final until disposition of timely filed motion for rehearing.
Appeal from the Circuit Court for Monroe County, Lower
Tribunal No. 16-323-P, Luis M. Garcia, Judge.
& Associates, P.A., and Keith S. Brais and Richard D.
Rusak; Keller & Bolz, LLP, and John W. Keller, III, and
Sheyla Mesa, for appellant.
Chartwell Law Offices, LLP, and Krista Fowler Acuña
and Marcus G. Mahfood, for appellees.
EMAS, LOGUE, and LINDSEY, JJ.
Kipp, as personal representative of the Estate of her
husband, Steven Kipp, seeks review of the trial court's
order dismissing her complaint against Amy Slate's Amoray
Dive Center, Inc. and Edward Hall. In pertinent part, the
complaint was brought under Florida's law of negligence
and the Death on the High Seas Act (DOHSA), 46 U.S.C.
§§ 30301-30308 (2015). The trial court determined
that this case can only be brought under DOHSA in federal
court. We reverse.
to the complaint, on November 12, 2015, Steven Kipp was
working as crew on a scuba dive charter boat owned and
operated by Amy Slate's Amoray Dive Center, Inc. and
captained by Edward Hall. That evening, the vessel took
customers for a night dive on the Benwood wreck. When adverse
currents swept some surfacing divers as far as a half mile
away, Kipp snorkeled out to shepherd them back to the boat.
While doing so, Kipp suffered a heart attack and died.
Kipp's widow filed suit on behalf of herself and their
children against the dive center and the captain of the
complaint contained six counts: (1) Jones Act negligence
against the dive center; (2) General maritime unseaworthiness
against the dive center as owner of the vessel; (3) State
tort negligence against the dive center; (4) DOHSA claim
against the dive center; (5) State tort negligence against
the captain; and (6) DOHSA claim against the captain.
dive center and the captain each filed motions to dismiss
contending the cause of action was controlled by DOHSA
because the death occurred more than three nautical miles
from shore. In response, Ms. Kipp argued that DOHSA does not
apply because, as the complaint alleged, the death took place
within Florida's territorial waters that extend beyond
three nautical miles to the western edge of the Gulf Stream.
The trial court took judicial notice that the wreck was
located approximately 6.5 nautical miles from shore and
granted the motions to dismiss because the death occurred
more than three nautical miles from the coast and therefore
was subject to DOHSA. In dismissing the complaint, the trial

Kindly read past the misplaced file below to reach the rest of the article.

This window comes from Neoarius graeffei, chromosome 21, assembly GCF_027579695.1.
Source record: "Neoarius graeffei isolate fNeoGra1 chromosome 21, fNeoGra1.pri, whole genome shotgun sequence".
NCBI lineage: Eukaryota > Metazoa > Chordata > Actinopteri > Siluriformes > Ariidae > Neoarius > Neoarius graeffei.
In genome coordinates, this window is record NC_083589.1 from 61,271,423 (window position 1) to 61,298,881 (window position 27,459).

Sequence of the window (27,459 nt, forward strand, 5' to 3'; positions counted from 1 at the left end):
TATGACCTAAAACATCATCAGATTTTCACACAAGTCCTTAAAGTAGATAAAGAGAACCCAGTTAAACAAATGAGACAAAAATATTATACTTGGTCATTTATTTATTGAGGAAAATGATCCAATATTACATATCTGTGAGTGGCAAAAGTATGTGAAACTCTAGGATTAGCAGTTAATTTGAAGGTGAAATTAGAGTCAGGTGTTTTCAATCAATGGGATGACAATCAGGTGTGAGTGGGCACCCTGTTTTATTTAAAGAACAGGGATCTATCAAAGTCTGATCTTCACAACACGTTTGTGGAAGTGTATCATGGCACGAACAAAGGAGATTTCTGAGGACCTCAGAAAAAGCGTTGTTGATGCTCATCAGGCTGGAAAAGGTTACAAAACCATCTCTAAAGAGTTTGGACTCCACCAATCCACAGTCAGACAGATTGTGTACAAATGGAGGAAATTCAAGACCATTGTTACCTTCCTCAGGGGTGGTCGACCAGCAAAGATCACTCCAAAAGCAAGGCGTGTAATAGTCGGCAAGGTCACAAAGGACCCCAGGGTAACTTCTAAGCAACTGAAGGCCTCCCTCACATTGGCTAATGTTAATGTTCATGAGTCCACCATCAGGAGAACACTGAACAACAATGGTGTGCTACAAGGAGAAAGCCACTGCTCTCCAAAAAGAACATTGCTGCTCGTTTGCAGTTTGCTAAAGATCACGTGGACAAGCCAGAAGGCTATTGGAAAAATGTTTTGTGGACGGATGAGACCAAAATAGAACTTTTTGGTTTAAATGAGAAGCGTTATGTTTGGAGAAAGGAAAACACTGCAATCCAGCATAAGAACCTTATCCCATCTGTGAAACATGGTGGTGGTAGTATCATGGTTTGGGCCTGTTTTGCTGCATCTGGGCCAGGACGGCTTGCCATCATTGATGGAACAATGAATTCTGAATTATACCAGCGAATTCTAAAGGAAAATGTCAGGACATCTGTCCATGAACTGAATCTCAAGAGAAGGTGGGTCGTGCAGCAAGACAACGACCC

court held DOHSA provides an exclusive remedy available only
in federal court and therefore "this Court is precluded
from reaching the merits of the remaining issues." Ms.
Kipp timely appealed.
central issue in this appeal concerns whether DOHSA applies
to a death that occurred more than three nautical miles from
the coast of Florida, but still within Florida's
territorial waters. On this point, this case presents an
issue of pure statutory interpretation. On one hand, DOHSA
expressly applies to deaths on the high seas more than three
nautical miles from the shore of the United States. 46 U.S.C.
§ 30302. On the other hand, DOHSA by its plain terms,
"does not affect the law of a State regulating the right
to recover for death, " and it "does not
apply" to "waters within the territorial limits of
a State." 46 U.S.C. § 30308(a)-(b).
most coastal states, these two provisions do not conflict
because their territorial waters do not extend beyond three
nautical miles. But Florida's Atlantic boundary extends
to three miles from the coast or to the shoreward edge of the
Gulf Stream, whichever is greater. Art. II, § 1, Fla.
Const. (1968). And the shoreward edge of the Gulf Stream
often runs seven or more nautical miles from the
ratified Florida's unusual boundaries, including its
territorial waters, when it approved Florida's 1868
Constitution and re-admitted Florida to full representation
in the House and Senate in the aftermath of the Civil War.
See Act of June 25, 1868, Ch. 70, 40th Congress 2d
Sess. (1868), 15 Stat. 73; Art. I, Fla. Const. (1868);
United States v. States of Louisiana, Texas, Mississippi,
Alabama & Florida, 363 U.S. 1, 125 (1960),
supplemented sub nom. United States v. Louisiana,
382 U.S. 288 (1965) ("Congress in 1868 approved
[Florida's boundaries including its description of its
territorial waters as set forth in Florida's 1868
Constitution], within the meaning of the 1867 Acts.").
course, the fact that Florida's Atlantic boundaries
extend to the Gulf Stream does not necessarily mean that
Florida's tort laws extend to the Gulf Stream. Florida
itself may decide that particular Florida laws apply to less
than the full extent of its territorial waters. Regarding torts,
however, the reach of Florida law extends out to the full
limits of Florida's constitutional boundaries, including
its territorial waters, as we previously held in Benson
v. Norwegian Cruise Line Ltd., 859 So.2d 1213, 1215
(Fla. 3d DCA 2003).
involved an incident of medical malpractice that occurred 11
nautical miles from shore but landward of the Gulf Stream. At
issue was whether the doctor, who was not a Florida resident,
had committed a tort in Florida and therefore came within
Florida's Long Arm Statute for purposes of personal
jurisdiction. This court held he did. First, the court quoted
from Article II, section 1 that, at the point where the St.
Mary's River enters the Atlantic Ocean, Florida's
boundary proceeds "due east to the edge of the Gulf
Stream or a distance of three geographic miles whichever
is the greater distance." Id. at 1215. It
then noted that, according to the expert evidence,
"[t]he ship was located 11.7 nautical miles east of